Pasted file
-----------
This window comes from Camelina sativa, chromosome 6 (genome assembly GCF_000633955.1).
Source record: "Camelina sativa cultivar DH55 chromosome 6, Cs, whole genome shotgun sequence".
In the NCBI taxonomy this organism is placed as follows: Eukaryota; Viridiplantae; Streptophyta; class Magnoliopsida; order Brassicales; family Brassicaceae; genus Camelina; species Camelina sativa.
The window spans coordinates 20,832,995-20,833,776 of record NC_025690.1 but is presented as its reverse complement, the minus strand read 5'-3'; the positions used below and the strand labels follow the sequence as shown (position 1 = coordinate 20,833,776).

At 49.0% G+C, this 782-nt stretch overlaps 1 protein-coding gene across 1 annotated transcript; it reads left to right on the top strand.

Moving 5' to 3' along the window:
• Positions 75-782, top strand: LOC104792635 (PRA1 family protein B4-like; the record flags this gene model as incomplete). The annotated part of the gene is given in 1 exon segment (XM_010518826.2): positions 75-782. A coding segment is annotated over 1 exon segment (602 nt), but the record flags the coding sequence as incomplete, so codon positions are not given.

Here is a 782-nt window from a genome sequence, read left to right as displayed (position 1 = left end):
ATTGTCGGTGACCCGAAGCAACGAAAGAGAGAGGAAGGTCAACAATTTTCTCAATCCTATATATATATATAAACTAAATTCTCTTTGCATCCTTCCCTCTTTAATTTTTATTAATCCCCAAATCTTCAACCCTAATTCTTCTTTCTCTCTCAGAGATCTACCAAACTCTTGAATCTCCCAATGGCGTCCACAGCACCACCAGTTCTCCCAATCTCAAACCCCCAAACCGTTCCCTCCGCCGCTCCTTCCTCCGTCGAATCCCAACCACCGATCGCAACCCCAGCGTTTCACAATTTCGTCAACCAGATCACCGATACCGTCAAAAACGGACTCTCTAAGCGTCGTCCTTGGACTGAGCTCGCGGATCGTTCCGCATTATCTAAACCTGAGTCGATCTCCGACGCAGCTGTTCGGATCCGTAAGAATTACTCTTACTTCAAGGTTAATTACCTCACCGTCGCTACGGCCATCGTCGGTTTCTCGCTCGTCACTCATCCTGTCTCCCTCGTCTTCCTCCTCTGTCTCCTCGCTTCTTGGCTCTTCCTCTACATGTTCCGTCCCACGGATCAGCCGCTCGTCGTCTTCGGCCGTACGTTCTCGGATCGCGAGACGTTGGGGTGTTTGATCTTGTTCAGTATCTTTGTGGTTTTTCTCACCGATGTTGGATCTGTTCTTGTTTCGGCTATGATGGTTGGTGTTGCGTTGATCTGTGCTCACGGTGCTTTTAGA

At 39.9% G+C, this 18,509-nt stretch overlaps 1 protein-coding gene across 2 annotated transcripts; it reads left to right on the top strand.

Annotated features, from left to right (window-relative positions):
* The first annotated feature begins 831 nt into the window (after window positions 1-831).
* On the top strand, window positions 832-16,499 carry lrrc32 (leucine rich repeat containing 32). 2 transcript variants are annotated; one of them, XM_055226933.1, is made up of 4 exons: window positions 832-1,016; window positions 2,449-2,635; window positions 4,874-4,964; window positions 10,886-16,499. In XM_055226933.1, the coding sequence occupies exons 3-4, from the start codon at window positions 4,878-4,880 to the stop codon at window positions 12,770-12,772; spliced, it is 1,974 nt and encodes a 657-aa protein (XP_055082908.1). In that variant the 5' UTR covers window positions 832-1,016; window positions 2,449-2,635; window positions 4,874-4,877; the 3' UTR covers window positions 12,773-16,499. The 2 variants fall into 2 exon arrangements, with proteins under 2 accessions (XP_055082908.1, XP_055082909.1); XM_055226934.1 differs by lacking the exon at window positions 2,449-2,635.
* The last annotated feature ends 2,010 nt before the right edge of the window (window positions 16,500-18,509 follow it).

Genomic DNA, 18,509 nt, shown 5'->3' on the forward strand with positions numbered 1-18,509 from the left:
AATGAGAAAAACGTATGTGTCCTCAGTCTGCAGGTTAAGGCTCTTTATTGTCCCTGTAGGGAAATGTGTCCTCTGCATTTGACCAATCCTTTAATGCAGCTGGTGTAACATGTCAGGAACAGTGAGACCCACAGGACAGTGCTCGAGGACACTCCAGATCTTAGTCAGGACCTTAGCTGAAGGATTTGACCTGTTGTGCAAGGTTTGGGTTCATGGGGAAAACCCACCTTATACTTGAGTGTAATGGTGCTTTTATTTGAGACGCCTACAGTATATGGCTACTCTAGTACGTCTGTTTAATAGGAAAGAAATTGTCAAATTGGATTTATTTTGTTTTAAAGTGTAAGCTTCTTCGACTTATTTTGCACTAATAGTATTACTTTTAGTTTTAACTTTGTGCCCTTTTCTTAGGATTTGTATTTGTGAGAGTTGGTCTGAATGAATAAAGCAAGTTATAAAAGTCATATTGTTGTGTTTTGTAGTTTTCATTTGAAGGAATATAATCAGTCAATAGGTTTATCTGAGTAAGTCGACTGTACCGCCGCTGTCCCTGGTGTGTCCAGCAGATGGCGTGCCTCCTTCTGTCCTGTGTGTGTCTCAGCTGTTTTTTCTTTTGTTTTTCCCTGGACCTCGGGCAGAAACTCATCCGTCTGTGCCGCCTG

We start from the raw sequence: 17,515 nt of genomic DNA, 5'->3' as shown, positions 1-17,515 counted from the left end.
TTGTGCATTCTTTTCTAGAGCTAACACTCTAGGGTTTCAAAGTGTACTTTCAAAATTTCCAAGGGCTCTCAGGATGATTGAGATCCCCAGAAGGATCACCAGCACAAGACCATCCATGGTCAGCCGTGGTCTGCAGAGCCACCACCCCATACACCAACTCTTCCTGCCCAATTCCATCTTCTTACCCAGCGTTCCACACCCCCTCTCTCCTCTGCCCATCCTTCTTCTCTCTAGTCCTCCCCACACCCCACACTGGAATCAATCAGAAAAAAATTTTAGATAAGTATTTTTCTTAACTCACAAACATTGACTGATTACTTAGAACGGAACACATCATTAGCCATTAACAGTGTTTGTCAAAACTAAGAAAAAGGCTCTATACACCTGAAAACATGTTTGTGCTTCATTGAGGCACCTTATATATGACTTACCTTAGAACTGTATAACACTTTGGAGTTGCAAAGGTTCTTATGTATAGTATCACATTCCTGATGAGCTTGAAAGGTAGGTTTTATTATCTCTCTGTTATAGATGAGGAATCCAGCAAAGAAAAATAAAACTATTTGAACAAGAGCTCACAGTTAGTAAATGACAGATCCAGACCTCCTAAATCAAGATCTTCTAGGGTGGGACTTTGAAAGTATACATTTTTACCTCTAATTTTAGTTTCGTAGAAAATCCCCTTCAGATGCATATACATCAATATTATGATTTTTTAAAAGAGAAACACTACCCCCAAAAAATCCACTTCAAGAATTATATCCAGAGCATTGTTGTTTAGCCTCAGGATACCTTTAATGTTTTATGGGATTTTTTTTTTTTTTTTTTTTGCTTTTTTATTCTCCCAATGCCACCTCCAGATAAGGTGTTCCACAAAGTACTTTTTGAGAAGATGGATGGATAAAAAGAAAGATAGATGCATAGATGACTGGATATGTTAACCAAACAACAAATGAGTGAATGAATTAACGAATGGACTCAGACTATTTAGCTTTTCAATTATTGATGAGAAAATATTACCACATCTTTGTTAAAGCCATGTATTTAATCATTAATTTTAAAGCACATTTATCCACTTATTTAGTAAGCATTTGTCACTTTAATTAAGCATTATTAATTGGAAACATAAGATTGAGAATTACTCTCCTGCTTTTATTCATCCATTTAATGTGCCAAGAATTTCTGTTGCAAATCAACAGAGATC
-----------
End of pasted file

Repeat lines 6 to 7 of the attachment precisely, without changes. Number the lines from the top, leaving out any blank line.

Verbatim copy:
Moving 5' to 3' along the window:
• Positions 75-782, top strand: LOC104792635 (PRA1 family protein B4-like; the record flags this gene model as incomplete). The annotated part of the gene is given in 1 exon segment (XM_010518826.2): positions 75-782. A coding segment is annotated over 1 exon segment (602 nt), but the record flags the coding sequence as incomplete, so codon positions are not given.